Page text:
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Editorial: Validating dry lab exercises for robotic surgical skills training

Standardising and structuring of robotic surgery curricula: validation and integration of non-technical skills is required

Kamran Ahmed and Oliver Brunckhorst

Surgical simulation has advanced tremendously over the last two decades with the development of laparoscopic and robotic surgery. Because these procedures have a steep learning curve and because of the reduced training times experienced by trainees, safe adjuncts to operating room training are required [1]. Simulation training is a novel approach to surgical training and has been validated as a training and assessment tool and has been shown to improve a surgeon’s performance in the operating room.

In the present paper, Ramos et al. [2] evaluate the face, content, construct and concurrent validity of robotic dry laboratory (dry lab) exercises. They developed similar tasks to those included in the validated virtual reality da Vinci Skills Simulator using the da Vinci Surgical System in a dry lab environment. They also explored the applicability of Global Evaluative Assessment of Robotic Skills (GEARS) to assess dry lab performance. Good responses from the expert cohort with regard to realism and usefulness as a training tool confirmed the face and content validity of the dry lab exercises, whilst concurrent validity was also established, with experts outperforming novices in all but one of the individual metrics. Finally the simulator composite score achieved from the virtual reality simulator and GEARS scores from the dry lab exercises moderately correlated, thereby also establishing concurrent validity.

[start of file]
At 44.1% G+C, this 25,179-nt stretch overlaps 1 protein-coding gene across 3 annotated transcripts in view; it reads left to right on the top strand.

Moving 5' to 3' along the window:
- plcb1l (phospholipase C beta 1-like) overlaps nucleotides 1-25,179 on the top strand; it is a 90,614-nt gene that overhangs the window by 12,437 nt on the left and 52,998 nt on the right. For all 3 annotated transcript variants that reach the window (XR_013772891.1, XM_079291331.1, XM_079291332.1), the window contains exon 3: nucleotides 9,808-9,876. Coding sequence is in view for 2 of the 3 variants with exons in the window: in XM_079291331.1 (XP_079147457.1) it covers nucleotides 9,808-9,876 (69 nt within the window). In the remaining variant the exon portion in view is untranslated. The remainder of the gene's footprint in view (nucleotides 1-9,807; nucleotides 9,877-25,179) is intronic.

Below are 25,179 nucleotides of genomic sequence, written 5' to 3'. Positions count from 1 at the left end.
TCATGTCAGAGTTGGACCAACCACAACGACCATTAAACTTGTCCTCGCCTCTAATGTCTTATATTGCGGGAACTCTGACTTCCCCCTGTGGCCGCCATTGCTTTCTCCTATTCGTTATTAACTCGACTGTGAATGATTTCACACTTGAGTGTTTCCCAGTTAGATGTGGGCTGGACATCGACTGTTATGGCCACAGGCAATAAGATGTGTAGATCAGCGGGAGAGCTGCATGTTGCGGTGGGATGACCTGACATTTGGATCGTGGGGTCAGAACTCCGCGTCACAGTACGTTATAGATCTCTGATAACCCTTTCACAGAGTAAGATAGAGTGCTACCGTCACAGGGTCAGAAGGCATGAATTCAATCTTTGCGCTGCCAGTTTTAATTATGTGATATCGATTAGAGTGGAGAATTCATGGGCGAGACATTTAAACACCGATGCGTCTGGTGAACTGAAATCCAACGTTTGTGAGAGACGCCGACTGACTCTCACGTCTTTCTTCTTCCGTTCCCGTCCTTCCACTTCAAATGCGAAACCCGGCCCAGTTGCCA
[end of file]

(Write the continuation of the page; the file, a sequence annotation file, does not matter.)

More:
The present study raises an interesting question about the definitions of what constitutes an expert in robotic surgery. There are no consistent definitions of a ‘novice’ or an ‘expert’. A recent review has shown that the learning curve in the literature varies from 80 to 250 cases in robot-assisted laparoscopic prostatectomies, depending on previous open or laparoscopic experience and the outcome measures used [1]. With this in mind, Ramos et al. classified ‘experts’ as those performing >30 cases as the primary surgeon. This should be taken into consideration as the experts were so vital in establishing the face, content and construct validity of the dry lab curriculum. Additionally, although it has been shown that simulation models are valid and reliable for the initial phase of training and assessment in urological procedures, this is not the case for advanced and specialist level skill learning.

The present study provides validated dry lab exercises which could be incorporated into a robotic surgery training curriculum. With several simulators now having been validated for robotic surgery, integration of these within a structured robotic surgery curriculum is required. Steps have been taken to set out an effective curriculum similar to that which exists for laparoscopic surgery. The Fundamental Skills of Robotic Surgery is a simulation-based curriculum which has been validated and has a proven educational impact [3]. The Fundamentals of Robotic Surgery curriculum has also recently been laid out, but this is still in the process of validation [4]. One of the biggest initiatives in urology, however, was recently announced by the European Association of Robotic Urology Section Congress 2013 [5]. A multinational push to implement a standardized curriculum set out a multi-step curriculum which uses various techniques, including online theoretical training, simulation and observation and finally fellowship prior to certification, then allowing the surgeon to perform independent surgery. The next step for these curricula is for them to be fully validated and implemented, with the patient outcomes then being analysed.